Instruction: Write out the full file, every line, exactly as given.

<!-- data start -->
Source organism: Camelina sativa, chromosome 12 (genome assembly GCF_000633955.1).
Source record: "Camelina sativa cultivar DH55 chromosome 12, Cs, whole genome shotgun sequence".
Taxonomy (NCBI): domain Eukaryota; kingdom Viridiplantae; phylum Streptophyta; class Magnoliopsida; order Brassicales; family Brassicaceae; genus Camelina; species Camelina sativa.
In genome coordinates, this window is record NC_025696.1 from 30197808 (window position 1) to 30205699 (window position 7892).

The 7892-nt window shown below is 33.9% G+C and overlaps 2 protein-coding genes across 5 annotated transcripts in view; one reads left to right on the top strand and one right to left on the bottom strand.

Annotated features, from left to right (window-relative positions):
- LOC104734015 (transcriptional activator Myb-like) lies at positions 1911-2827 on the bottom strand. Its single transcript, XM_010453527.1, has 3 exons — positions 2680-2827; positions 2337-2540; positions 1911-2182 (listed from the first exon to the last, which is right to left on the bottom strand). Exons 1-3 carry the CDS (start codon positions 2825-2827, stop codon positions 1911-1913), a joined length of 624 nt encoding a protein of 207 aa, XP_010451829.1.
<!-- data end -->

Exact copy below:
Source organism: Camelina sativa, chromosome 12 (genome assembly GCF_000633955.1).
Source record: "Camelina sativa cultivar DH55 chromosome 12, Cs, whole genome shotgun sequence".
Taxonomy (NCBI): domain Eukaryota; kingdom Viridiplantae; phylum Streptophyta; class Magnoliopsida; order Brassicales; family Brassicaceae; genus Camelina; species Camelina sativa.
In genome coordinates, this window is record NC_025696.1 from 30197808 (window position 1) to 30205699 (window position 7892).

The 7892-nt window shown below is 33.9% G+C and overlaps 2 protein-coding genes across 5 annotated transcripts in view; one reads left to right on the top strand and one right to left on the bottom strand.

Annotated features, from left to right (window-relative positions):
- LOC104734015 (transcriptional activator Myb-like) lies at positions 1911-2827 on the bottom strand. Its single transcript, XM_010453527.1, has 3 exons — positions 2680-2827; positions 2337-2540; positions 1911-2182 (listed from the first exon to the last, which is right to left on the bottom strand). Exons 1-3 carry the CDS (start codon positions 2825-2827, stop codon positions 1911-1913), a joined length of 624 nt encoding a protein of 207 aa, XP_010451829.1.